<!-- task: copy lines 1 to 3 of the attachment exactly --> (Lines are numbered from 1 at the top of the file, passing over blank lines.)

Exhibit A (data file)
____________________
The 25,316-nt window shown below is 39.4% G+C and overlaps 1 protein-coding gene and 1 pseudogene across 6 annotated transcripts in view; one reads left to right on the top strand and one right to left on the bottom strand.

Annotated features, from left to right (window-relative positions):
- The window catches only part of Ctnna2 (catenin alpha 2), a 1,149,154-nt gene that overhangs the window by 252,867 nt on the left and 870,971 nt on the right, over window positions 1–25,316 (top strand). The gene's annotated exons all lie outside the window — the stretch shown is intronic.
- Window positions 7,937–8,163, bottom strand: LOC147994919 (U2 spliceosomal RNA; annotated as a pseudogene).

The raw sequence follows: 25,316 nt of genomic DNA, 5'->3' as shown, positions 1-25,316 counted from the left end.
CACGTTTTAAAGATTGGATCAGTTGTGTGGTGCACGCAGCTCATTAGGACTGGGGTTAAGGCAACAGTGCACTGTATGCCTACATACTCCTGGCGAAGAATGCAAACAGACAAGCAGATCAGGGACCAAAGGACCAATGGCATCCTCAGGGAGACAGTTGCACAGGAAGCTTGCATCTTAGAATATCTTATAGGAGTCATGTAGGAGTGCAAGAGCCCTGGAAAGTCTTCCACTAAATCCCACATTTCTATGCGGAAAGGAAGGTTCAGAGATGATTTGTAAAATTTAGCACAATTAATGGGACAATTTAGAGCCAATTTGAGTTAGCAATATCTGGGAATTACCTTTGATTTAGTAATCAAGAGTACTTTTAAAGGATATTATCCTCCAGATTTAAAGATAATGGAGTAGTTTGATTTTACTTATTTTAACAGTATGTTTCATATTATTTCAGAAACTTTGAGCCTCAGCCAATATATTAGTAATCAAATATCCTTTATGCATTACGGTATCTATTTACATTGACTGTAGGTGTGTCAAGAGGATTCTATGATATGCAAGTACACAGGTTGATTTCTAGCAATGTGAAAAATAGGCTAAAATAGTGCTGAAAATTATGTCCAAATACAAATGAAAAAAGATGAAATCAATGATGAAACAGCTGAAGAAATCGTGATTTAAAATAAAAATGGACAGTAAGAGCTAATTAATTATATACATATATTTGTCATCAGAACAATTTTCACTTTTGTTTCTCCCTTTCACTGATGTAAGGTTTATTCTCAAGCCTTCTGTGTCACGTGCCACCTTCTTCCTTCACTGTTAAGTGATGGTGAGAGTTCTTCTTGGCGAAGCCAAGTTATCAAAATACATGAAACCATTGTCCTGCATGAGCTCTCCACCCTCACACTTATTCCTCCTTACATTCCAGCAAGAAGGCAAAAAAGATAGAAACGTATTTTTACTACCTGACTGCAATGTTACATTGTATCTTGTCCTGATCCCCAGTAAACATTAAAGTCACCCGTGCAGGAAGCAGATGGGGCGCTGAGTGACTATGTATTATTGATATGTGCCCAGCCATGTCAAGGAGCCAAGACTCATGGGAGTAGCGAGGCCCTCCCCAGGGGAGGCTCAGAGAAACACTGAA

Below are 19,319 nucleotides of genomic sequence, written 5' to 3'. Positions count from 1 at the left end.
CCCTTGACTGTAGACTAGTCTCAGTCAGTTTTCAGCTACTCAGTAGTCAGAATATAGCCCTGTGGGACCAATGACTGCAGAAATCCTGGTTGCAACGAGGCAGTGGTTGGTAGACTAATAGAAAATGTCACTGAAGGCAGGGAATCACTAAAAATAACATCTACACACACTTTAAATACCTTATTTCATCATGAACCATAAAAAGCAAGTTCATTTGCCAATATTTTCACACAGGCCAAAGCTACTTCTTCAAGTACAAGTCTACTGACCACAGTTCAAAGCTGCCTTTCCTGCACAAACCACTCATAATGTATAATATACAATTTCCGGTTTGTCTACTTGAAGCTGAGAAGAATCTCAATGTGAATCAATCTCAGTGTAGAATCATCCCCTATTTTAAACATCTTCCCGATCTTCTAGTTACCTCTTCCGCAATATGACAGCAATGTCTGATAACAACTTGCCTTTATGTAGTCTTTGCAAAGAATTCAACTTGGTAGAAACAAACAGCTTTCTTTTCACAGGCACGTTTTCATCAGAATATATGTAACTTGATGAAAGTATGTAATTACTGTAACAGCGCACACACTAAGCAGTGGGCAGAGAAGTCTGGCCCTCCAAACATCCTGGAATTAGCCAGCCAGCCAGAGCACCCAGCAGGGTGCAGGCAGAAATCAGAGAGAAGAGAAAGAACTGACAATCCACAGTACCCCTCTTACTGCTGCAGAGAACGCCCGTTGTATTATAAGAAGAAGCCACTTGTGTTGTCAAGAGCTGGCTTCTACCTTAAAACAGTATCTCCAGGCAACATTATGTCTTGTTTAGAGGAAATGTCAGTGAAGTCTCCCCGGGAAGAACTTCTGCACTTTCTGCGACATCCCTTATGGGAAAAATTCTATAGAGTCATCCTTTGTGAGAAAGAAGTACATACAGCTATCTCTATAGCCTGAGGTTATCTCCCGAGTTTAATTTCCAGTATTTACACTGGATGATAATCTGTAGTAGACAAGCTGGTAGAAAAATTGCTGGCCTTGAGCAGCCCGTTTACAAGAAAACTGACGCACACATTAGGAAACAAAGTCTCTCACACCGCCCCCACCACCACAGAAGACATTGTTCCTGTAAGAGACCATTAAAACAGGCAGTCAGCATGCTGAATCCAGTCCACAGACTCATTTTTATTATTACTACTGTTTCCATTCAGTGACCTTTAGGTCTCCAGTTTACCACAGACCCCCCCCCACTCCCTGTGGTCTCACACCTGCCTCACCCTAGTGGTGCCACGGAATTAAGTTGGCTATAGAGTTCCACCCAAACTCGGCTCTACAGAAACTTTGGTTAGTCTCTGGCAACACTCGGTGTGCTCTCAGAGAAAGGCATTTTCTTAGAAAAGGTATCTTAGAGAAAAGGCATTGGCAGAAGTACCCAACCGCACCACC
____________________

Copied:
The 25,316-nt window shown below is 39.4% G+C and overlaps 1 protein-coding gene and 1 pseudogene across 6 annotated transcripts in view; one reads left to right on the top strand and one right to left on the bottom strand.

Annotated features, from left to right (window-relative positions):
- The window catches only part of Ctnna2 (catenin alpha 2), a 1,149,154-nt gene that overhangs the window by 252,867 nt on the left and 870,971 nt on the right, over window positions 1–25,316 (top strand). The gene's annotated exons all lie outside the window — the stretch shown is intronic.